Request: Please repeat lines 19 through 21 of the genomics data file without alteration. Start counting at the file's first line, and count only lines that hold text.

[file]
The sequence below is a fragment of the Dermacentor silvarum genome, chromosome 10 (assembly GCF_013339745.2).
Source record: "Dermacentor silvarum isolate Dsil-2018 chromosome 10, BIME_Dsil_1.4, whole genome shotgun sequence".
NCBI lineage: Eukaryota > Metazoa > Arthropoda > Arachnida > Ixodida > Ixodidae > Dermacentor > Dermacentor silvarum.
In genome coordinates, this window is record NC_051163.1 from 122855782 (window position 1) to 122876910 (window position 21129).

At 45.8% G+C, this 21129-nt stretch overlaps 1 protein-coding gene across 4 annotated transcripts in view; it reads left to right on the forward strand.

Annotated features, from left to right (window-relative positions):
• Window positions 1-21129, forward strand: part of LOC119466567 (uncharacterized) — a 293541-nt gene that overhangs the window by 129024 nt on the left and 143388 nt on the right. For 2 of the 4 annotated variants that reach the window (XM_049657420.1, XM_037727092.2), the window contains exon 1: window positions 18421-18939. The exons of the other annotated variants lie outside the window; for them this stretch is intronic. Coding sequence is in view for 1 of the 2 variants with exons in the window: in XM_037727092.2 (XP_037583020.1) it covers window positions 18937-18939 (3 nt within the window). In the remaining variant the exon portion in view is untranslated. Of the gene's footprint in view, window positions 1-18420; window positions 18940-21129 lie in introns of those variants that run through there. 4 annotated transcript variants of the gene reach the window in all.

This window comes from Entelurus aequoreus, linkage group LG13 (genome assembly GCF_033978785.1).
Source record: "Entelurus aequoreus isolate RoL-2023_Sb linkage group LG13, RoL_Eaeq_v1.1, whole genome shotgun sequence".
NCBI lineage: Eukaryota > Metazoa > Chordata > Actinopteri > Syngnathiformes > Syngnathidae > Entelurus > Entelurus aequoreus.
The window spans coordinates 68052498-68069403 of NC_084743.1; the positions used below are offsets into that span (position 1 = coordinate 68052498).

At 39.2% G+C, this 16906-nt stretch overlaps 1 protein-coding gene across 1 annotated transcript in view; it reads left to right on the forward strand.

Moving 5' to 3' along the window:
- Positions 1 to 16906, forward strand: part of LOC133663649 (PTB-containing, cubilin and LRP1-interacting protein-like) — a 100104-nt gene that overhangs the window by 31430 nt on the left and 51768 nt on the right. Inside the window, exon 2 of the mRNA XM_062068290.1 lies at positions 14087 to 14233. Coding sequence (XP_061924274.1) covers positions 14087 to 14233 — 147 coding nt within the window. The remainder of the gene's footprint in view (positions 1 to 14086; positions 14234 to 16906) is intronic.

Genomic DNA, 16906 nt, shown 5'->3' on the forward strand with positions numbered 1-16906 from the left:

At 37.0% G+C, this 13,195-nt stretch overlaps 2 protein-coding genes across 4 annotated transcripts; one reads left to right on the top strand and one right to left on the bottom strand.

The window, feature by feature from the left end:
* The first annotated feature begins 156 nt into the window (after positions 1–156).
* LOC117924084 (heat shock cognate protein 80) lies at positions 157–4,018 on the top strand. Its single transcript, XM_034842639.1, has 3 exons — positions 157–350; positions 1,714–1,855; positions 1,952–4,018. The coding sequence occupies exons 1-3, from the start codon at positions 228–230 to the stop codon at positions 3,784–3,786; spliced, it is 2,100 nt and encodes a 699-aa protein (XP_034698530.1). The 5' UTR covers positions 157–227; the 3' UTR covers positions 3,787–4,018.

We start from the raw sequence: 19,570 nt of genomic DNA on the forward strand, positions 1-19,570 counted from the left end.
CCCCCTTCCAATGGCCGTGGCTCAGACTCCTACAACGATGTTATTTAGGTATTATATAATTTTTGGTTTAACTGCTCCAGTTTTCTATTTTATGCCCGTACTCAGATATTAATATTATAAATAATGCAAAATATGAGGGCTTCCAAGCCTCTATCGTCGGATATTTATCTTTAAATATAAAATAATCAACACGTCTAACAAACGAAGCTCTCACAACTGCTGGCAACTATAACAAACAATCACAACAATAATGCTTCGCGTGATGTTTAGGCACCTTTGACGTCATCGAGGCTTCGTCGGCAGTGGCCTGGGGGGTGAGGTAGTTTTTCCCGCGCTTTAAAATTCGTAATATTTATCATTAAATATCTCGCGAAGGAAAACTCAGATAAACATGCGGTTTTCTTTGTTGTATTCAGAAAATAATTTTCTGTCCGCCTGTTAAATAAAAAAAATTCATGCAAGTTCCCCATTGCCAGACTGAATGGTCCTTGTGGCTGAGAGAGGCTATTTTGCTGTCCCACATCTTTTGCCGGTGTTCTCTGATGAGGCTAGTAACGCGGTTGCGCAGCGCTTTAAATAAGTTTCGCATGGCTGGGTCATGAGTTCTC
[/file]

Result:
* LOC117924084 (heat shock cognate protein 80) lies at positions 157–4,018 on the top strand. Its single transcript, XM_034842639.1, has 3 exons — positions 157–350; positions 1,714–1,855; positions 1,952–4,018. The coding sequence occupies exons 1-3, from the start codon at positions 228–230 to the stop codon at positions 3,784–3,786; spliced, it is 2,100 nt and encodes a 699-aa protein (XP_034698530.1). The 5' UTR covers positions 157–227; the 3' UTR covers positions 3,787–4,018.

We start from the raw sequence: 19,570 nt of genomic DNA on the forward strand, positions 1-19,570 counted from the left end.
CCCCCTTCCAATGGCCGTGGCTCAGACTCCTACAACGATGTTATTTAGGTATTATATAATTTTTGGTTTAACTGCTCCAGTTTTCTATTTTATGCCCGTACTCAGATATTAATATTATAAATAATGCAAAATATGAGGGCTTCCAAGCCTCTATCGTCGGATATTTATCTTTAAATATAAAATAATCAACACGTCTAACAAACGAAGCTCTCACAACTGCTGGCAACTATAACAAACAATCACAACAATAATGCTTCGCGTGATGTTTAGGCACCTTTGACGTCATCGAGGCTTCGTCGGCAGTGGCCTGGGGGGTGAGGTAGTTTTTCCCGCGCTTTAAAATTCGTAATATTTATCATTAAATATCTCGCGAAGGAAAACTCAGATAAACATGCGGTTTTCTTTGTTGTATTCAGAAAATAATTTTCTGTCCGCCTGTTAAATAAAAAAAATTCATGCAAGTTCCCCATTGCCAGACTGAATGGTCCTTGTGGCTGAGAGAGGCTATTTTGCTGTCCCACATCTTTTGCCGGTGTTCTCTGATGAGGCTAGTAACGCGGTTGCGCAGCGCTTTAAATAAGTTTCGCATGGCTGGGTCATGAGTTCTC